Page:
Tuesday, November 26, 2013

"Evangelii Gaudium," "The Joy of the Gospel" - Post-Synodal Exhortation from Pope Francis

Pope Francis's post-synodal exhortation, "Evangelii Gaudium," was released today.  It's rather long, and I've read quickly through the whole thing once, but it deserves a more careful read than that.  There is a great deal worth thinking about.

My initial conclusions can be summed up pretty quickly:

     1. Pope Francis is calling us to conversion and mission, very strongly and urgently (#3, 5, etc).  In this sense he is, once again and like his namesake, both perfectly radical, and perfectly traditional.  I think this is very important to keep firmly in mind, because (a) his pastoral experience and referents are different than ours here in Iowa, and (b) sometimes he writes with less than perfect clarity, with round-about references to things that aren't obvious to all; and therefore if we're not focused on his meaning-with-the-Church, we might mistake it for something else.

     2. Pope Francis is stressing once again, just as his predecessors did, the personal quality of encounter with Christ, through the Gospel and the Church's ministry of the Gospel (#20, 27, etc).  Christ changes us, he insists.  Two of the aspects of that conversion, which he wants to stress here, are joy (even in the face of difficulties, as he says several times), and the desire for others' encounter with Christ also, which is "evangelization."  Hence the title.

     3. Pope Francis seems to have an excellent read on the modern world.  He expresses clearly the seductive but disheartening qualities of modern life (#52ff) - individualism (and its isolation), materialism (and its exploitation), secularism (and its persecution), freedom (and its stagnation), and so on.  He also sees all of these, not just in their guises outside the Church, which we oppose with the Gospel, but also their insidious corruption inside the Church, sapping the joy of believers.  This is a nuance too little talked about; I am pleased he's not afraid to point clearly to it.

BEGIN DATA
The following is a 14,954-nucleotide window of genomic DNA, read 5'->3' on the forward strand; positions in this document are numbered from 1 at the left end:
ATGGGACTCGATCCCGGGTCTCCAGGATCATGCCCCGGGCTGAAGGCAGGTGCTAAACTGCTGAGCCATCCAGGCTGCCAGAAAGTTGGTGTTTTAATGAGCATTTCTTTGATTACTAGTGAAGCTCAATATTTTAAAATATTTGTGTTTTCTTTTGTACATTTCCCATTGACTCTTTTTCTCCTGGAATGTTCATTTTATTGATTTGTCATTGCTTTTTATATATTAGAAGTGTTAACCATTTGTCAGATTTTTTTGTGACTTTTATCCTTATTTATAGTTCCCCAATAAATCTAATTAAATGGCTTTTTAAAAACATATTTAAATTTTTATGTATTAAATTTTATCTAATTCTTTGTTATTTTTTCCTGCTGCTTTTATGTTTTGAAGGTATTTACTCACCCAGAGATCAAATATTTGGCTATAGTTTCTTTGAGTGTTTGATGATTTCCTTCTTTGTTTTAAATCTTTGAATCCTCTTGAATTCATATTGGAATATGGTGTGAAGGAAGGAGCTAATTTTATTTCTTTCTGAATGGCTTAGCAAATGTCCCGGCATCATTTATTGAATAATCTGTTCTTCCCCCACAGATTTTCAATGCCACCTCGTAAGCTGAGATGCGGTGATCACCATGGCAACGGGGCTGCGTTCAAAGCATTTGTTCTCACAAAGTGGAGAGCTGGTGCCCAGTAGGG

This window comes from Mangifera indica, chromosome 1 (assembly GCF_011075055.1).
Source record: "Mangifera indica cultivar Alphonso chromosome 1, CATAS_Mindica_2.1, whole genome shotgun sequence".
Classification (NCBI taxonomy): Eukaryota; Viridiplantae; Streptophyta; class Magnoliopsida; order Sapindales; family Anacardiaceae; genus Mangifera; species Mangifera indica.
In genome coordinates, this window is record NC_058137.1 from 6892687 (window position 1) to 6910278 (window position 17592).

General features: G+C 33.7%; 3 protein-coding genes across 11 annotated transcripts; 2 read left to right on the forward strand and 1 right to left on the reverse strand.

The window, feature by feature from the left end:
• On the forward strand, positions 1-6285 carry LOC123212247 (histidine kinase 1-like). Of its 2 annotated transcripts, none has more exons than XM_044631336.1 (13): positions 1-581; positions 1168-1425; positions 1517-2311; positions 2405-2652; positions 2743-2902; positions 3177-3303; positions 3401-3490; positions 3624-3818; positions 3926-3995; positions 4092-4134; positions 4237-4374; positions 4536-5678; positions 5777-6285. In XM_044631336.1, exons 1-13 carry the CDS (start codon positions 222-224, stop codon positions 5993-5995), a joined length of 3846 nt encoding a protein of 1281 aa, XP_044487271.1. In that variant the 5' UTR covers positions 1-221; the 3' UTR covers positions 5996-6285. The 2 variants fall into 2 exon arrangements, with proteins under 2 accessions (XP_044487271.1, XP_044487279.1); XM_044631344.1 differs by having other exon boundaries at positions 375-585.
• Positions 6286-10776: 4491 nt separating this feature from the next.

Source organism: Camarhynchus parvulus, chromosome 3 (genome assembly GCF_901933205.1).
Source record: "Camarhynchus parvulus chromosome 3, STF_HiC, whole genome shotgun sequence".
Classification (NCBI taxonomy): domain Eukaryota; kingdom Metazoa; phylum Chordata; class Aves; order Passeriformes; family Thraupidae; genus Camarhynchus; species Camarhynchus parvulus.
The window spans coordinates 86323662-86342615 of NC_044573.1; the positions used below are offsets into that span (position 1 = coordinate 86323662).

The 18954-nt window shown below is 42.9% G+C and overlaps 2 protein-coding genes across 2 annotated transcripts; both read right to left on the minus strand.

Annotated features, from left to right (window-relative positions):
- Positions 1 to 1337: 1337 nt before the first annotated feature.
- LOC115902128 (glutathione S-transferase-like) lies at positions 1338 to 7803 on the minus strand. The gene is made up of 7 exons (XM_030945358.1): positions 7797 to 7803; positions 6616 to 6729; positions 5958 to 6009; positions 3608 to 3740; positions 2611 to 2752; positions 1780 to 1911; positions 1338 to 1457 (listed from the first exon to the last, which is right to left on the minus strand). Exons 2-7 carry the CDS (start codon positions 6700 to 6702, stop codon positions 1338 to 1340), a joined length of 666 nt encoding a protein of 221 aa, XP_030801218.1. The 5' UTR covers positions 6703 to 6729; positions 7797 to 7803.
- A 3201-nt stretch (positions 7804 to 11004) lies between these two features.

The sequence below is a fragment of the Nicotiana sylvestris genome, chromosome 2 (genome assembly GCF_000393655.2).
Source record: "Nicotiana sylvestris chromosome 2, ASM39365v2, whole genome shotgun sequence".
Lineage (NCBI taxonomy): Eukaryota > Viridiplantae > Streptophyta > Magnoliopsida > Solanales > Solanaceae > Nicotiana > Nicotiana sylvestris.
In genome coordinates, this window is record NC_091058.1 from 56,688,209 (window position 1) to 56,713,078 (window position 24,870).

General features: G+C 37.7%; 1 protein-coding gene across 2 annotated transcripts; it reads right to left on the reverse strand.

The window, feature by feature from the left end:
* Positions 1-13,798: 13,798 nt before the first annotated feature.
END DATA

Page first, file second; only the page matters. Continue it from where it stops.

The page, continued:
4. One could quibble with a few things he says, and a few things he doesn't say, even in a document as long as this.  For example, he points out the flaws and abuses to which capitalism is prone (e.g. #54), without (here) noting the (even greater) problems with statism/socialism (e.g. in #240, 241); his discussion of Islam is idealistic, and doesn't consider the absence of "magisterial" unity in that religion (#252, 253); except for two brief sections on popular piety (#122ff) and the homily (#135-159), he mostly waits till near the very end to point to the defining importance of the Church's liturgical life for both the initial and ongoing encounter with Christ, and the particular and necessary shape it gives our efforts at evangelizing.  These minor issues won't, in the end, take away from the significance and depth of the exhortation as a whole.

     5. His Marian conclusion is excellent (#284-288).  He calls Mary the "star of the new evangelization," and almost every sentence here has something powerful packed into it.

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